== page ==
Saturday, 31 May 2014


This article was originally published in The Courier on 31st May 2014.

Harry & Paul's History of the 2's: Sunday, BBC Two

50 Years of BBC2 Comedy: Saturday, BBC Two

Paul Whitelaw

Ever since it first popped into being, BBC Two has enjoyed a deserved reputation as a champion of edgy, innovative, subversive comedy. So it was only fitting that last weekend, in honour of its 50th anniversary, it aired a standalone comedy which, quite without mercy, directly undermined the channel itself.

It probably wasn’t deliberate, but Harry & Paul’s History of the 2’s felt like a scathing lampoon of the celebratory clip show which aired just the night before. Not only that, it openly criticised Two’s decline from “highbrow” bastion of the arts to the confused, identity-free mess that it is today. It was alternative comedy in the truest sense.

Devised by Harry Enfield, Paul Whitehouse and Charlie Higson – who themselves owe Two an enormous debt – it was an irreverent spoof of every predictably compiled arts documentary you’ve ever rolled your eyes at. Linked by a gloriously unhinged performance from Enfield as Simon Schama – the deserted TV Centre backdrop added an unexpected note of poignancy – it attacked practically every sacred cow in Two’s illustrious history.

While some of the sketches felt undercooked and obvious, the unflinching highlights made up for the duds. As they grow older and grumpier, Enfield and Whitehouse have developed an admirable tendency to criticise their comedy peers. Targets included the sainted Pythons’ shameless milking of their own legacy, and the tired, formulaic ubiquity of comedy panel shows. This last sketch was a master-class in savage satire, as it laid waste to the phoned-in shtick of Paul Merton, Alan Davies, Russell Howard et al.

Lest they be accused of high-minded bitterness, they also included digs at their own shortcomings. A Boys from the Blackstuff spoof morphed into a self-deprecating critique of the duo’s reliance on crowd-pleasing catchphrases, while they openly acknowledged that – far from being the work of ground-breaking alternative comedians – Enfield’s sketch shows were essentially as traditional as Dick Emery.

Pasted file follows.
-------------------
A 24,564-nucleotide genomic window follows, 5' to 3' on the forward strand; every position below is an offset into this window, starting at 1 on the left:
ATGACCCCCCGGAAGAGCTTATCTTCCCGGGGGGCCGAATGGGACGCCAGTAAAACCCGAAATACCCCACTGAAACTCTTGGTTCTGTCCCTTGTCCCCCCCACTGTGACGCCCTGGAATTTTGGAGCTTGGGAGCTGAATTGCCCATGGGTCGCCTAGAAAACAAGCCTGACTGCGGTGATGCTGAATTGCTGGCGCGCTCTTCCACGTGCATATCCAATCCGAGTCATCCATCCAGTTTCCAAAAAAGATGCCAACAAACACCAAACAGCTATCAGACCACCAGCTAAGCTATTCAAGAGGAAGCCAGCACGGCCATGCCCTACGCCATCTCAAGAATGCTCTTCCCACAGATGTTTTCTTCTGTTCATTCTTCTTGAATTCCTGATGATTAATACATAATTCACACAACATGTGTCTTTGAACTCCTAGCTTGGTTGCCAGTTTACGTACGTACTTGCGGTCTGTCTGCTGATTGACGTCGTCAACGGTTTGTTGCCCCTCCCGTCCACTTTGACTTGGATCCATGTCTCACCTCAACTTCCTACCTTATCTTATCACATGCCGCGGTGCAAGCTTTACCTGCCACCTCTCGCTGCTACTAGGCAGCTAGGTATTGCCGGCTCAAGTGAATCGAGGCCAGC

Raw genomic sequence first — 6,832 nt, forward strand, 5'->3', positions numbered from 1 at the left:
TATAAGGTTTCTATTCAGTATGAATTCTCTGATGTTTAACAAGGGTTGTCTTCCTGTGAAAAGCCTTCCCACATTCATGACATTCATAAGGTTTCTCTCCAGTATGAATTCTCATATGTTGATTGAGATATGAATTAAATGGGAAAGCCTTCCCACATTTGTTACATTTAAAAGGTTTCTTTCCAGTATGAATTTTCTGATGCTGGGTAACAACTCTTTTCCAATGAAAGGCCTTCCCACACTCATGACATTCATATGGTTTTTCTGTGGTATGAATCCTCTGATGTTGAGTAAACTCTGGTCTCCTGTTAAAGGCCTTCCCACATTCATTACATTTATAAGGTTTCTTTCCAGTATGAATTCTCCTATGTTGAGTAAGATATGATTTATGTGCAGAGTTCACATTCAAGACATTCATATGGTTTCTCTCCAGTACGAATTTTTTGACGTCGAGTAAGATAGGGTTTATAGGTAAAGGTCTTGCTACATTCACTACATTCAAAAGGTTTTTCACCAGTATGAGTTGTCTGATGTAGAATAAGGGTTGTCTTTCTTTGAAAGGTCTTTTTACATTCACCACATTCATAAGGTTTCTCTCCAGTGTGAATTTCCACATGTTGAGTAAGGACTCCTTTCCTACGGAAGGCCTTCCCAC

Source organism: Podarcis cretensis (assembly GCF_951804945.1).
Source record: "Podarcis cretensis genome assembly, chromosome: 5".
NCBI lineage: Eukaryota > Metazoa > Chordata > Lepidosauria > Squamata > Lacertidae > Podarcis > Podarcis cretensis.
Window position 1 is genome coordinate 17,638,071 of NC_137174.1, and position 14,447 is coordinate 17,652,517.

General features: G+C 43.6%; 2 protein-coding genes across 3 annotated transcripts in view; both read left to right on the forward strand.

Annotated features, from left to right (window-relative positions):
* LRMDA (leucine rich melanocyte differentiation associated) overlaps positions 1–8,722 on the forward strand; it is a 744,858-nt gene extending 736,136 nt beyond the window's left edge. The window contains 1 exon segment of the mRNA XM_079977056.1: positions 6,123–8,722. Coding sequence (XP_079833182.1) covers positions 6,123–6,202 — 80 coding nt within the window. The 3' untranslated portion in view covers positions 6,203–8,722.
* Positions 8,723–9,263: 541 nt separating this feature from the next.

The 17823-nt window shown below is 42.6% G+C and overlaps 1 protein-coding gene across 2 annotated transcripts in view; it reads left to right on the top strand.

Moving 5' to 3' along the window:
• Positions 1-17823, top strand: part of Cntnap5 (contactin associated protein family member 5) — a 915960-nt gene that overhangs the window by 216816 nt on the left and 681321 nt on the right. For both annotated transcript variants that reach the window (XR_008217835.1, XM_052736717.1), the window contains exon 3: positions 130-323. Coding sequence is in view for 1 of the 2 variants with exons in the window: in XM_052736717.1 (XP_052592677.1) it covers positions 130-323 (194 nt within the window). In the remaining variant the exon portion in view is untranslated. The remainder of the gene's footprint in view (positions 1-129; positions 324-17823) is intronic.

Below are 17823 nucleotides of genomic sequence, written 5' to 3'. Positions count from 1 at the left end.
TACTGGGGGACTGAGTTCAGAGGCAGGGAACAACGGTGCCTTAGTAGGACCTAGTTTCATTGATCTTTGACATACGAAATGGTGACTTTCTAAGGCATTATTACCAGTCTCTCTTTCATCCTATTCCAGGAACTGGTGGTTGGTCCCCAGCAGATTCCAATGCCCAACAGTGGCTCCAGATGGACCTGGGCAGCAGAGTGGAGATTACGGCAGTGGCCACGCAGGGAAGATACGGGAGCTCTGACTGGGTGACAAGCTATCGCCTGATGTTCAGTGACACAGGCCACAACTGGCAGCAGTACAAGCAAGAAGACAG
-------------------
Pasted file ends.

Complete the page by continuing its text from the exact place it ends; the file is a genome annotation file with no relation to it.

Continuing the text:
Enfield and Whitehouse have form in this genre. Smashie & Nicey: End of an Era is one of the greatest, yet curiously underrated, spoof documentaries ever made. And sure enough, their careful attention to detail was in abundant evidence throughout. Parodies of everything from The Ascent of Man to The Young Ones used the correct film and video stock: the very best parodies always take time to accurately mimic their source material.

Indeed, this was a programme aimed at an audience steeped in TV history, and as such it was heroically refreshing. Even when the jokes fell flat, I never lost the sense that this was something created by people with huge respect for the medium, and a healthy disrespect for its failings. That deft combination of wry affection and outright mockery is a hallmark of Enfield, Whitehouse and Higson’s work.

This may not rank among their finest work, but it was still a bold, delightful, gag-packed assault on the very art of TV itself.

The real, straight-faced deal, 50 Years of BBC2 Comedy was the usual confection of over-familiar clips and platitudinous talking heads. But it did serve as a reminder that, despite Harry and Paul’s irreverence, Two has produced some of the best comedy ever made.

A welcoming playpen for uncompromising oddballs such as Spike Milligan, The League of Gentlemen and Chris Morris, it’s made an invaluable contribution to popular culture. These days it broadcasts The Great British Bake-Off. What price progress?

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